Penticton Fire Chief Larry Watkinson’s disaster dog Sammy takes a well-deserved rest at the Nassau Airport on New Providence. Both Watkinson and Sammy spent nearly one week searching for survivors after Hurricane Dorian ravaged the Bahamas. (Contributed)

Penticton Fire Chief Larry Watkinson’s disaster dog Sammy takes a well-deserved rest at the Nassau Airport on New Providence. Both Watkinson and Sammy spent nearly one week searching for survivors after Hurricane Dorian ravaged the Bahamas. (Contributed)

September: Penticton Vees earn CJHL #1 ranking

Looking back at our biggest stories from each month in 2019

Fire chief, disaster dog return from hurricane-ravaged Bahamas

After nearly one week of providing relief to residents in Great Abaco, an island in the Bahamas ravaged by Hurricane Dorian, Penticton’s fire chief and disaster dog are on their way home.

Larry Watkinson and disaster recovery dog Sammy joined a team of Burnaby firefighters deploying to Great Abaco on Sept. 8.

The island, which is part of the Abaco Islands and has a population of nearly 20,000, was one of the many places devastated by the Category 5 hurricane two weeks earlier.

Watkinson and Sammy spent several days combing through wreckage to assist in efforts to locate those still missing after the storm hit.

While there, the Burnaby team and Watkinson were successful in locating many individuals, including Canadian Dale Hill, in the wreckage.

Watkinson has been a member of the rescue team since his time as the fire chief in Mission, before he transferred to Penticton. His last international deployment was to Nepal in 2015.

Shortened Penticton runway may impact flight schedules

An obstacle at the north approach to Penticton Regional Airport resulted in a shortening of the runway by Transport Canada, which may result in delays and cancellations of flights at night and in poor weather.

While maintaining there are no safety concerns, Transport Canada said, as per regulations, a NOTAM (notice to airmen) was posted on the Nav Canada website of a displaced threshold (shortening) of about 470 feet of the 6,000-foot runway.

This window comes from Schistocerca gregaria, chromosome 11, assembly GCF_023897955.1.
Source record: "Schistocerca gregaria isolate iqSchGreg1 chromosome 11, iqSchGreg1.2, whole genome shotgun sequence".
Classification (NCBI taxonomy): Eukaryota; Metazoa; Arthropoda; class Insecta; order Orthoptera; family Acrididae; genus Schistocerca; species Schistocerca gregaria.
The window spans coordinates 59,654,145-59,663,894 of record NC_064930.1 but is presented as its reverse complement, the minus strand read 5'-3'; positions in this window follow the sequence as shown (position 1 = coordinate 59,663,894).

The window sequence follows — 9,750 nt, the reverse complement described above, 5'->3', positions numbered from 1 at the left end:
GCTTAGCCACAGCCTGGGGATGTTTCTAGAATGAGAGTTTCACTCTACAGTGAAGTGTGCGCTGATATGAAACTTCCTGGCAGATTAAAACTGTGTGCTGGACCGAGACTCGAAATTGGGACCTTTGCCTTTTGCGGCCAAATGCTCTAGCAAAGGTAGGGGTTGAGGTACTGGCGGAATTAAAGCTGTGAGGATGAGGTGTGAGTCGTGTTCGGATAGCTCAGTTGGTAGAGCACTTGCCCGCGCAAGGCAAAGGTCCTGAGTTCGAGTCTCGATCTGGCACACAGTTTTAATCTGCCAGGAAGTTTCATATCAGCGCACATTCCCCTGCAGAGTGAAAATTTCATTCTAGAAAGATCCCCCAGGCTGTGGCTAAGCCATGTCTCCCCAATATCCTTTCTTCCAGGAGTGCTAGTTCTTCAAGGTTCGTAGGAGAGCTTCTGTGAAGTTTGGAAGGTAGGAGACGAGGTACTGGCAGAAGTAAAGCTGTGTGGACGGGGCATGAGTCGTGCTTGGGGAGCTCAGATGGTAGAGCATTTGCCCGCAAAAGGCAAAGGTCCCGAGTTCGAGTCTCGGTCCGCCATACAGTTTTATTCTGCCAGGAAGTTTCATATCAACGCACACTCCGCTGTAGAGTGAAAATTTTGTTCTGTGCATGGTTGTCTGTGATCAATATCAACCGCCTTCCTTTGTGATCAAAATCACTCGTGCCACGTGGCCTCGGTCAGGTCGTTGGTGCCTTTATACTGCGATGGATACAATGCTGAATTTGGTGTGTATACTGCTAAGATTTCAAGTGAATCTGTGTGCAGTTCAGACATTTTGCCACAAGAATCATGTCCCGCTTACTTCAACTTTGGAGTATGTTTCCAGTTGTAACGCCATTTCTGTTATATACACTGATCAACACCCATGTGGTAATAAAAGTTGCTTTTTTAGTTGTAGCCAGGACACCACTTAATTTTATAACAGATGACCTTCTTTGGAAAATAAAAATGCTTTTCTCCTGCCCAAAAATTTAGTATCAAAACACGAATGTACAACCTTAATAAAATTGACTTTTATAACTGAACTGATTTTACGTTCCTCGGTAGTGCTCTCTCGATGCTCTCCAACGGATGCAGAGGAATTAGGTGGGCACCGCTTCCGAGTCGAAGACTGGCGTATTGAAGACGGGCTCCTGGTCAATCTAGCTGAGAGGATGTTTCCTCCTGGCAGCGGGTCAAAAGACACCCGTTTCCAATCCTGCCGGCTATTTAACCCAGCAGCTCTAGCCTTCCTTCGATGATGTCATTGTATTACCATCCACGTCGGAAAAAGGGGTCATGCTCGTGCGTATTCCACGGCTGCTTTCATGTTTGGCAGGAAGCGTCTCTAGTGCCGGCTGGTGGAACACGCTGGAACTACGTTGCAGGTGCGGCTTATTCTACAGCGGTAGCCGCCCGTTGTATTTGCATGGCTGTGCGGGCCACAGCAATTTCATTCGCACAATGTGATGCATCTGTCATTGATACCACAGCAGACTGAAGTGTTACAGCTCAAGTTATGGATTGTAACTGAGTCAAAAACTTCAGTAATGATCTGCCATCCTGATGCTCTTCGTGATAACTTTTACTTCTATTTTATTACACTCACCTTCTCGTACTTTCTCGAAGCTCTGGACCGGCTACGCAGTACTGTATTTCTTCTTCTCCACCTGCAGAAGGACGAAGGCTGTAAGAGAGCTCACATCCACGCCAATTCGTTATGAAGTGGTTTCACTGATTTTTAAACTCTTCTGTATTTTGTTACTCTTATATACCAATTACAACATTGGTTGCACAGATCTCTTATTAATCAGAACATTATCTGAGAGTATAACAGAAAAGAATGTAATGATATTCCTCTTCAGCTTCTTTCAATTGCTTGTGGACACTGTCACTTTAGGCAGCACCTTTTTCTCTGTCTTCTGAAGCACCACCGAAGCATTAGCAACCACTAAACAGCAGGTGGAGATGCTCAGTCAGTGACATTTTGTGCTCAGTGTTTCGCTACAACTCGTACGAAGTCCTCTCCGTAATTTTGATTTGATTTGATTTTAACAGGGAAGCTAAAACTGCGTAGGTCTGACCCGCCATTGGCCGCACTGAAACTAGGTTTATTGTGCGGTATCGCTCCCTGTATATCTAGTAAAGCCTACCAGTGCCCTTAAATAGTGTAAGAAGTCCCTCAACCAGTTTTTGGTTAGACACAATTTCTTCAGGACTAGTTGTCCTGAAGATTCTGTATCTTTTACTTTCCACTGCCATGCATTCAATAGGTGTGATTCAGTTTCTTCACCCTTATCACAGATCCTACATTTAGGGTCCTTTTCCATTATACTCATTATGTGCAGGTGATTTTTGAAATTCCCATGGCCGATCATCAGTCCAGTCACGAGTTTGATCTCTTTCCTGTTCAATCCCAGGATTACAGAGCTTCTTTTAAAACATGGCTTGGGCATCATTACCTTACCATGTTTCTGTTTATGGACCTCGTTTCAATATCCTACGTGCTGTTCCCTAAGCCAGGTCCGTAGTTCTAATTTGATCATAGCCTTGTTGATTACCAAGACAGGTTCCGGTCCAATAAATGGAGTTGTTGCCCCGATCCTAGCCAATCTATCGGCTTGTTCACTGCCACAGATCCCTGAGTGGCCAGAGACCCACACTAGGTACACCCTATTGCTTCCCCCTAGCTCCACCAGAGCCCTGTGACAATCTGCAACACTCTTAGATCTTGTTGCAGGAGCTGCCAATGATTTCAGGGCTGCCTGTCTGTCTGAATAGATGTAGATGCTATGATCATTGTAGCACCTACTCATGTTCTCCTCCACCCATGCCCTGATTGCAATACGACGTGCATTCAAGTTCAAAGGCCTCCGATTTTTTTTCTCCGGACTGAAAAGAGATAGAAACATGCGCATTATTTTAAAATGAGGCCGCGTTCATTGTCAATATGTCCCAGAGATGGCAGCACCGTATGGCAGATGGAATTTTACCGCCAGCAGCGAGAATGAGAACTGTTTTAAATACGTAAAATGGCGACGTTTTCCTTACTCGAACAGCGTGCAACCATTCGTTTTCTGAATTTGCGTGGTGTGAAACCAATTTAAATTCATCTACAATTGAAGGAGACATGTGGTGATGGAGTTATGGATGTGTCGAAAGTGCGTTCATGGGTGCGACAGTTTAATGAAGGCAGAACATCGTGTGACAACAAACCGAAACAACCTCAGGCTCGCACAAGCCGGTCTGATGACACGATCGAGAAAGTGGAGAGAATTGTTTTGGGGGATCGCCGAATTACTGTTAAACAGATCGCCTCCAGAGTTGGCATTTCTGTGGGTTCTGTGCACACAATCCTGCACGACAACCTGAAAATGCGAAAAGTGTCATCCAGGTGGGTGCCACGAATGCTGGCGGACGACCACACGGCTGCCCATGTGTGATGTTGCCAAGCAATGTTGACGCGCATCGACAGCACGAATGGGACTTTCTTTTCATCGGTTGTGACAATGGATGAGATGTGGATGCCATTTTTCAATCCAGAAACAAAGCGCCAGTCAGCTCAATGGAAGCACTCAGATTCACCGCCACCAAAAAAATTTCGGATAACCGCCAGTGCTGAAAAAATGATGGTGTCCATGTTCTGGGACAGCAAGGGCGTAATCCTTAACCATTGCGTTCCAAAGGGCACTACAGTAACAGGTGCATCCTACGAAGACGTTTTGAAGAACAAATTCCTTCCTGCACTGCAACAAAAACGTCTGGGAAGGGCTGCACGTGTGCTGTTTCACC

Nav Canada is the private corporation that owns and operates the country’s civil air navigation systems.

The obstacle is listed by the federal agency as an “exhaust system attached to a mill” (Greenwood Forest Products).

While the exhaust system has been in place for a number of years, and Transport Canada said it has been working on a “long-term solution,” the issue came up again during a recent audit resulting in the decision to shorten the runway.

Previously, the major airlines were taking appropriate measure regarding flights into Penticton until the matter was dealt with.

Penticton Vees score number one ranking across Canada

Fresh off their sixth straight victory, more good news has come for the Penticton Vees as the club was ranked number one in the initial Canadian Junior Hockey League top 20 ranking.

The rankings are a weekly review, compiled by an independent scouting source. The Vees have registered a BCHL-best 32 goals for, while surrendering just 11 goals against in six games.

Read the full report here.

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